Attention Capital, a new outfit that buys, builds and scales media brands, is acquiring Girlboss, the female-focused multi-media business founded by Sophia Amoruso, who will join the firm as a founder partner.
A spokesperson for LA-based Girlboss declined to disclose terms of the deal but said Attention Capital has acquired 100% of the business. Girlboss had raised $3.1 million in venture capital funding in 2017 from Lightspeed Venture Partners.
Today’s announcement represents Amoruso’s second exit, though her first M&A deal was more of a rescue operation. She previously founded and led the millennial retailer Nasty Gal, growing it from a small eBay store to a fashion giant that observed more than $300 million in sales at one point in time. Ultimately, Nasty Gal lost its way. The business filed for Chapter 11 bankruptcy protection in 2016 after raising $65 million over its 10 years of operation.
In 2017, Nasty Gal was acquired for a meager $20 million. Meanwhile, Amoruso was on to a new and similarly venture-backed business, one born out of the success of her book, #GIRLBOSS, which the company said has sold more than 500,000 copies since it was published in 2014.
“Girlboss is built on the idea of powering growth through community,” Girlboss chief executive officer Amoruso said in a statement. “The Girlboss movement’s viral success makes evident that women are more successful if they have access to each other and can share their experiences.”
Attention Capital, founded by media heavyweights including former Fox Networks Group president Joe Marchese, Snap’s former head of content Nick Bell and former Palantir executive Ashlyn Gentry, seeks to acquire media and technology platforms that “properly measure and value attention and are positioned to exponentially benefit in a market correction of the attention economy.” The new firm plans to raise up to $500 million, according to earlier reporting. Attention Capital has previously acquired a majority stake in Tribeca Enterprises through a deal led by James Murdoch’s Lupa Systems.
“Girlboss is an internationally known brand that is redefining what it means to be entrepreneurial—it’s not just starting your own business, it’s taking a risk, looking for that next role, making a career switch and taking a step into the unknown,” Gentry, the former senior vice president of commercial growth and business strategy at Palantir, wrote in a statement. “Millions of women feel more comfortable going on this journey because they know they have Sophia and the global Girlboss community right there with them. The loyalty and passion that this brand captures makes it a massive market opportunity and at Attention Capital we’re looking forward to working with the team on Girlboss’s expansion.”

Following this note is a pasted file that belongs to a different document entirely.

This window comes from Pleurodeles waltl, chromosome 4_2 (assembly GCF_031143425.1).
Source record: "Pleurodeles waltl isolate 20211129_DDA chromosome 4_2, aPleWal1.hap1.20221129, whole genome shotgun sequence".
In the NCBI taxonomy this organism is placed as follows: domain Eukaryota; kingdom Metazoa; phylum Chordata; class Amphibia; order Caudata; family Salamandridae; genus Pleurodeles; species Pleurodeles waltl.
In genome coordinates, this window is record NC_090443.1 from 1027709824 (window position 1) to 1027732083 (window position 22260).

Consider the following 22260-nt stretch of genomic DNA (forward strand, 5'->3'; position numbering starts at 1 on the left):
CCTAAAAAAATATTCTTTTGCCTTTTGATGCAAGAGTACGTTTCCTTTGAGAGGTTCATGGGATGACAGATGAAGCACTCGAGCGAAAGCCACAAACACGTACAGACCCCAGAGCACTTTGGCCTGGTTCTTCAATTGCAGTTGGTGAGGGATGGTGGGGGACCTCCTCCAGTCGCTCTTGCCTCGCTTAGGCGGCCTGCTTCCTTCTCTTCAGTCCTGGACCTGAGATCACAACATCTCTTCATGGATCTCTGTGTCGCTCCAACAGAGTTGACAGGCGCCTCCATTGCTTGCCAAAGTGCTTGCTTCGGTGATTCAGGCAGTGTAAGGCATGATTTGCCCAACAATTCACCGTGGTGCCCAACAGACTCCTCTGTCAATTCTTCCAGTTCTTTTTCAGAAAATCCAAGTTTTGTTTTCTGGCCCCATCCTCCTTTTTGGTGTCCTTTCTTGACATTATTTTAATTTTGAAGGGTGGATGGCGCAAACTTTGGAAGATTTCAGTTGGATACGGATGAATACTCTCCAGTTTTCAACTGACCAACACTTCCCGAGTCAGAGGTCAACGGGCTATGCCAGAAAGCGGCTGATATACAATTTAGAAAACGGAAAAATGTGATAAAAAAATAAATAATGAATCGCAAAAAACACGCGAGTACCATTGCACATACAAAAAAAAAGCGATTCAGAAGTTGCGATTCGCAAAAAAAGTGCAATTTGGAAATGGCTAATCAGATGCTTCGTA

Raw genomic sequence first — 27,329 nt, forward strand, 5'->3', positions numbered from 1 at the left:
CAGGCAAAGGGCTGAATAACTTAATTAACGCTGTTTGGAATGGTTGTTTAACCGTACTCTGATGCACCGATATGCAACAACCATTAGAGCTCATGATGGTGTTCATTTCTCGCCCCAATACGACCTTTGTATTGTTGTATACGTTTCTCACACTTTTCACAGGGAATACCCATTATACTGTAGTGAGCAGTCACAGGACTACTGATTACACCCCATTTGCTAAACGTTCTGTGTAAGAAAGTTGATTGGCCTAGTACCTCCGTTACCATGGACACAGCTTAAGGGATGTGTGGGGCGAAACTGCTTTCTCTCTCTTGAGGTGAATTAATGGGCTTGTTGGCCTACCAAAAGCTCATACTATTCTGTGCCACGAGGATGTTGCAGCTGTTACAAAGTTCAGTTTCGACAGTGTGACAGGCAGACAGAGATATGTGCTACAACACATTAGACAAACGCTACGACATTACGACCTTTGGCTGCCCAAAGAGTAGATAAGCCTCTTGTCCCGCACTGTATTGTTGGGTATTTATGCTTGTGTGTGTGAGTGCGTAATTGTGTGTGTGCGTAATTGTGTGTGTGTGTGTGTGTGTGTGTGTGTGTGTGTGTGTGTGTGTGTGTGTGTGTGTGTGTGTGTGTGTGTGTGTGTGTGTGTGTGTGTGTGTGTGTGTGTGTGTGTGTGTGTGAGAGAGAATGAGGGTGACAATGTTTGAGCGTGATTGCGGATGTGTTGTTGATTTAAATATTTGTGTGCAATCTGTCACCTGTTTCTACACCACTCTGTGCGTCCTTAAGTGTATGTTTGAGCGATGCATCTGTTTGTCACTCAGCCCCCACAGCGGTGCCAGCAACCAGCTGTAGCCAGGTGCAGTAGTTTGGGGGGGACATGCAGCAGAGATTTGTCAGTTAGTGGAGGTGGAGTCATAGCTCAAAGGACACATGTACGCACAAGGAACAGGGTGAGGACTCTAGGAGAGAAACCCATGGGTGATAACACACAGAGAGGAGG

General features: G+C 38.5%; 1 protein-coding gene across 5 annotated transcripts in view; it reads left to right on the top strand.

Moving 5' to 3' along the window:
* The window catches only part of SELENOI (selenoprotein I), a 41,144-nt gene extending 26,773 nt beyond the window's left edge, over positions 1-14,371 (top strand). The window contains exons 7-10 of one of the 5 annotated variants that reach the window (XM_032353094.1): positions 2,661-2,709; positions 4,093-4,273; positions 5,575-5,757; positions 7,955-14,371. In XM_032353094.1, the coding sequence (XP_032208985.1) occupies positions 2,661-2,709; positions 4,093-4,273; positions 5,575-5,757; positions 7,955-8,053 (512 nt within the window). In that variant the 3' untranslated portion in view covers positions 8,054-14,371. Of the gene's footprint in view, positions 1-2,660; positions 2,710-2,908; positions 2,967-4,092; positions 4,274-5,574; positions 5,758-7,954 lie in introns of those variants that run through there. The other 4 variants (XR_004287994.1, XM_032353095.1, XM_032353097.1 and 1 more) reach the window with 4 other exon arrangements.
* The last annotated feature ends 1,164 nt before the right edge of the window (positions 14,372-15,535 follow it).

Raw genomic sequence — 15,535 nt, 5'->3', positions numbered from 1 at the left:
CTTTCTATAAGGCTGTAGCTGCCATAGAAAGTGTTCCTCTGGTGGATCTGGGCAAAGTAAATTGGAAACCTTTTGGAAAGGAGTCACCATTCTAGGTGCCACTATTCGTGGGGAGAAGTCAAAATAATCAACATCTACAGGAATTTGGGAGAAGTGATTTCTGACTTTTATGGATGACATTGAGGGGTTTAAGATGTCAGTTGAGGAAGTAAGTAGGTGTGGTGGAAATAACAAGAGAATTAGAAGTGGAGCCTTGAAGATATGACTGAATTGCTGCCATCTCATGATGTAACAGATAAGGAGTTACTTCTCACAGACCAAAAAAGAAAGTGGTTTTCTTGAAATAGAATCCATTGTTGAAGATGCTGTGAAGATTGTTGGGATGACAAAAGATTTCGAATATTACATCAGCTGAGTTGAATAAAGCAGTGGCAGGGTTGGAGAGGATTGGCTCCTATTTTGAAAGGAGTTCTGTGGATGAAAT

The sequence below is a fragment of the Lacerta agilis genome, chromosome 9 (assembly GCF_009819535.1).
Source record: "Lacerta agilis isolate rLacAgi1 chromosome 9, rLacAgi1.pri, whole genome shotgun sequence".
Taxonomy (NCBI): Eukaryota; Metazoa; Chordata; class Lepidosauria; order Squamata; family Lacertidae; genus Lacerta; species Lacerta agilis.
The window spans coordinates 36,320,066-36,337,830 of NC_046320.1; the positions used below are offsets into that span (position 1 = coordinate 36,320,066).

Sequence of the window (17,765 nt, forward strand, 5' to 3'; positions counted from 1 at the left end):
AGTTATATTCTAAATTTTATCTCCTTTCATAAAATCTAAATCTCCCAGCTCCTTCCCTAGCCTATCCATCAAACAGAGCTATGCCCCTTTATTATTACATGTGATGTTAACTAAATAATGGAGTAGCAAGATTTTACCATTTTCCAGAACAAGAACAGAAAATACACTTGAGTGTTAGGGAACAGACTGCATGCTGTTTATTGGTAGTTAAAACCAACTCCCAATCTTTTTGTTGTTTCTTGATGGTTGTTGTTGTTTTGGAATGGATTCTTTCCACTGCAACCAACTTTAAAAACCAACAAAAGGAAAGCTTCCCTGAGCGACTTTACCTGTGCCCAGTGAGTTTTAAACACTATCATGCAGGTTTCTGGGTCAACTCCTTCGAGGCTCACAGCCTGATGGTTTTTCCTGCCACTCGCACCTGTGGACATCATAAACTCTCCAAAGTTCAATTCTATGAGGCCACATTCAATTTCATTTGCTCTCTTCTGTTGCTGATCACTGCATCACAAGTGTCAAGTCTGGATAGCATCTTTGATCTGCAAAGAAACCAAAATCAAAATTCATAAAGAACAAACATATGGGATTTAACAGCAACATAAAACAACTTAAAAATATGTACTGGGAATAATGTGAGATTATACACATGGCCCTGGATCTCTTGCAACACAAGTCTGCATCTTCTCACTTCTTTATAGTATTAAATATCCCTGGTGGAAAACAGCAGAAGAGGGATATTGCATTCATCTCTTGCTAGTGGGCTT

Hong Kong press body says new police media rules could limit scrutiny – TheChronicleHerald.ca
By Yanni Chow and Carol Mang
HONG KONG (Reuters) – The Hong Kong Journalists Association (HKJA) said on Thursday a move by police to narrow the definition of “media representatives” allowed at public events such as protests could limit scrutiny on law enforcers.
The guidelines, officially changed on Wednesday, now exclude recognition of press passes issued by local media associations such as HKJA and Hong Kong Press Photographers Association (HKPPA), while accepting journalists from 205 bodies registered with the government and international media.
News associations say the move could limit the work of and raise the risks of arrest for freelancers and student reporters, who have captured some of the most striking scenes of the pro-democracy protests that roiled the city last year, including a video of a police officer shooting a demonstrator in October.
Police are suspicious of student reporters, who fit the age group of the most ardent protesters, and say they have discovered fake media badges and been attacked by fake reporters.
“All the police want is to limit us,” said HKJA chairman Chris Yeung, appearing next to representatives of HKPPA and six other media unions.
“Journalism students are the future of our industry,” he said, speaking in front of a banner reading “Defend the truth, no government vetting.”
Some students who said they were reporting for their student union publications have been arrested at protests for suspected crimes including rioting.
Late on Wednesday, Security Secretary John Lee said freedom of the media remained intact.
The change to internal guidelines meant that recognised reporters will be allowed in cordoned zones where media is not usually allowed and could also be offered interviews at the scene, which has also been rare, he said.
Lee said the guidelines do not attempt to change the definition of journalists who can conduct reporting outside cordoned areas.
The Foreign Correspondents Club (FCC) said on Wednesday the move was “another step in the erosion of Hong Kong’s once cherished press freedom as it would give the police — rather than reporters and editors — the power to determine who covers the police”.
The FCC expressed concerns that journalists not recognised under the new guidelines risked being arrested for unlawful assembly and rioting.
China’s foreign ministry branch in Hong Kong said on Wednesday that the club should “immediately stop meddling with Hong Kong affairs on the pretext of press freedom”.
“The truth is not to be distorted,” it said. “By anxiously whitewashing the fake journalists, FCC Hong Kong is attempting to endorse the rioters and condone their ‘burn with us’ violence, thus sowing more trouble in the city.”
Pro-democracy protests have been smaller and fewer this year due to coronavirus restrictions on gatherings and since the introduction of a national security law on June 30. There are calls for protests on Oct 1., China’s national day.
(Writing by Marius Zaharia; Editing by Michael Perry)
City probes racist, sexist social media posts by fire-paramedic staff – Winnipeg Free Press